Khaki post-internet ethics strategy
Before the digitisation of our personal information, storage and access was in the control of the owner and was largely defined by a kind of secure and reliable physicality. Today the cloud, a term and system that we use with resentment and dependance, has become a source of controversy and anxiety.
The ominous cloud hangs over all of us compromising our feeling of agency within our collective computing networks. It is controlled by corporations and is highly vulnerable to sanctioned and unsanctioned breaches. Yet, in its original construction, data storage/sharing like cloud computing, was aimed at a democratization of access and horizontal networks that allow centralized data storage and online access to computer services or resources. As the cloud is privatized, its structure elevates at one point forming pyramidal, hierarchical constructions that are an illusion of a light cloud masking heavy physical space.
Era of Khaki sees a power in the ideological merits of P2P applications like torrenting that embrace rhizomatic power-structures and embody fragmented micro-physical environments. The foundation of public P2P communities is fair and frequent exchange. It offers a model for a new value system that could play out in the economic and physical structures.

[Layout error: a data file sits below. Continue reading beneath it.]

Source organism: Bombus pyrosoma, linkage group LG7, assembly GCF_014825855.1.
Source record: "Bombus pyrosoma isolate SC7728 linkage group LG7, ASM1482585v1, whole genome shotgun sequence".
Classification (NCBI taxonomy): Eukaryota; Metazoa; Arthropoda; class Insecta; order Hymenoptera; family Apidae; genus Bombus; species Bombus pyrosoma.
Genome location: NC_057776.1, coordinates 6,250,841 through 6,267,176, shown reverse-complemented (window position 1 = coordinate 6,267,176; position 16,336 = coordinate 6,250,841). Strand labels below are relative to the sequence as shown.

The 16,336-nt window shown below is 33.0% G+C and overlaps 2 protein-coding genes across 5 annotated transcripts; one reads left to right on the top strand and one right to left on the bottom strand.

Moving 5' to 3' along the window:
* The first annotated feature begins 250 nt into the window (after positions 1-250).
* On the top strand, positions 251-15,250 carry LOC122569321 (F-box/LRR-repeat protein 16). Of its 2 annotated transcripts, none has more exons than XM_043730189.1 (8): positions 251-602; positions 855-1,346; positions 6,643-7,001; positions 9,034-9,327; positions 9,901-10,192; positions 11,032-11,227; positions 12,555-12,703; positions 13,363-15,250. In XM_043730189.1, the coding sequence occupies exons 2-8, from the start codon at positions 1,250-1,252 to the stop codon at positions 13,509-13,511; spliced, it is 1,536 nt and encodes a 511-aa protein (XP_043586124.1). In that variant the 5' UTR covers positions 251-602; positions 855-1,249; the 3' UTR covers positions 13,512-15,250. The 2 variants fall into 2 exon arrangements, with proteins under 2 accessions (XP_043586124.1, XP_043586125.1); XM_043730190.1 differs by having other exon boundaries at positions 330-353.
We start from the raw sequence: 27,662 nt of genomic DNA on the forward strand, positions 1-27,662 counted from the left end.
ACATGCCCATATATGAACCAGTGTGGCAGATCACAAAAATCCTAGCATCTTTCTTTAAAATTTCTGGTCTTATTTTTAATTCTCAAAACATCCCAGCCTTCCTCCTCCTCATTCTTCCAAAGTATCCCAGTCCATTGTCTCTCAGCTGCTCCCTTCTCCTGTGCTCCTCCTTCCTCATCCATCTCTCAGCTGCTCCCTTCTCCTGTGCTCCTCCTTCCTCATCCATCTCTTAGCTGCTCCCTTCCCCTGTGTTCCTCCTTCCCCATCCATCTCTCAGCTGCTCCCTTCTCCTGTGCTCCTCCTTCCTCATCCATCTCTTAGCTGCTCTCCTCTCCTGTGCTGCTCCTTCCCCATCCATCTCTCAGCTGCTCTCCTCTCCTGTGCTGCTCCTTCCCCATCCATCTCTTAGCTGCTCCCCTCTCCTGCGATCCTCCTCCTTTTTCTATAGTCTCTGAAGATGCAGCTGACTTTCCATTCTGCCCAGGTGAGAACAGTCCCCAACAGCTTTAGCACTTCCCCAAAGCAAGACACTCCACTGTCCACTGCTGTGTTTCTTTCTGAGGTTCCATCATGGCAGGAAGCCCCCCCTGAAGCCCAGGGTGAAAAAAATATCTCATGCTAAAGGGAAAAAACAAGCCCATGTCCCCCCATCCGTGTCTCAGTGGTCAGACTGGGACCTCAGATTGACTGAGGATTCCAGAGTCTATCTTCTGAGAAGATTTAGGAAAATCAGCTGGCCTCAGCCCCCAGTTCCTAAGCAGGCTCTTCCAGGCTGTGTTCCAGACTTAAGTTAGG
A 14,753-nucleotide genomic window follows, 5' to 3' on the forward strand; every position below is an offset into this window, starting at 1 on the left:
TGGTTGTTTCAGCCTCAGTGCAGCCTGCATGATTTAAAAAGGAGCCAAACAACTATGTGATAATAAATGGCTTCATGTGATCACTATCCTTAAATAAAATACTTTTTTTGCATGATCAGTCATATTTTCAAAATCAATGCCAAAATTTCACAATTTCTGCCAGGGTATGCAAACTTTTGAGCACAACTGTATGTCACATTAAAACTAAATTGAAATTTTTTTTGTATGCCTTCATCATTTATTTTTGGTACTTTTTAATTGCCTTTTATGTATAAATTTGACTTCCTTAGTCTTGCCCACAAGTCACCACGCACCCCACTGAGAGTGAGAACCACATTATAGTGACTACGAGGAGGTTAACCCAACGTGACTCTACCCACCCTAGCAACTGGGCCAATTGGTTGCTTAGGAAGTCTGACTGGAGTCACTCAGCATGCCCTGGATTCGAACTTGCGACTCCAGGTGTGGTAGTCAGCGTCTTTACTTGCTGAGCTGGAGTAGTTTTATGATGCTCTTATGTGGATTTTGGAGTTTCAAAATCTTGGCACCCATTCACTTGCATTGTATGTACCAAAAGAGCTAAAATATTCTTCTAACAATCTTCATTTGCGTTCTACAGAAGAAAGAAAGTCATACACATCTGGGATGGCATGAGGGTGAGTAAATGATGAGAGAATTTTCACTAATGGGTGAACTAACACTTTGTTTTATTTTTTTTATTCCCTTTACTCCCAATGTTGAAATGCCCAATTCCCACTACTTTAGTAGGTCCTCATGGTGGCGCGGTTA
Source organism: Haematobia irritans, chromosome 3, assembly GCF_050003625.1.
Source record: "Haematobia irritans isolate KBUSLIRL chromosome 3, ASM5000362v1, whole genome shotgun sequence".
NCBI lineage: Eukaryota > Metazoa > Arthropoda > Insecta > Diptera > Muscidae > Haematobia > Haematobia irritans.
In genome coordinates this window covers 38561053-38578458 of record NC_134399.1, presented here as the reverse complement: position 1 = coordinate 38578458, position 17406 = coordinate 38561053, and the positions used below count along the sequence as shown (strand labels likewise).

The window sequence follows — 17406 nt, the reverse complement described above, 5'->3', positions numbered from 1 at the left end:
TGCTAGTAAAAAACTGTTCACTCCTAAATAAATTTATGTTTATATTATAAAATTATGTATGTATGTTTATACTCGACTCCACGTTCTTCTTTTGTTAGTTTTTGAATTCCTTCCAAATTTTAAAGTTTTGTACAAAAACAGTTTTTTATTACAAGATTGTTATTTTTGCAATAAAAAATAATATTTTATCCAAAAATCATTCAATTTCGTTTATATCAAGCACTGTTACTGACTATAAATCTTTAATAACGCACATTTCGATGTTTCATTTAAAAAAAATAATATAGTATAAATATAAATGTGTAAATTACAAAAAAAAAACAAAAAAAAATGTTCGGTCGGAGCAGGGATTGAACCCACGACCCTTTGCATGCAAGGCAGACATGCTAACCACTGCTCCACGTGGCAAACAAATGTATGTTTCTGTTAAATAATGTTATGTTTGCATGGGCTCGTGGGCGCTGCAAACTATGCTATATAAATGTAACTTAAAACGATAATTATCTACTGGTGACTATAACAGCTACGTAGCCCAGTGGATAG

“Mais, traduit en grec courant, « incertitudes » deviendrait presque synonyme d’espérance”.
Translation: Given the current climate in Greece, uncertainty could become synonymous with hope [as opposed to certain false stability].
Khaki political strategy
Greece has just elected Syriza, a new radical left coalition, to replace the current government and offer an alternative to the former corrupt political institutions. This recent election questions Europe as a zone shared by 28 countries cohabiting through compromise. Europe is a unique structure that tends to boil down its initiatives to “middle” actions and to compromise
decision-making in order to answer to this political complexity.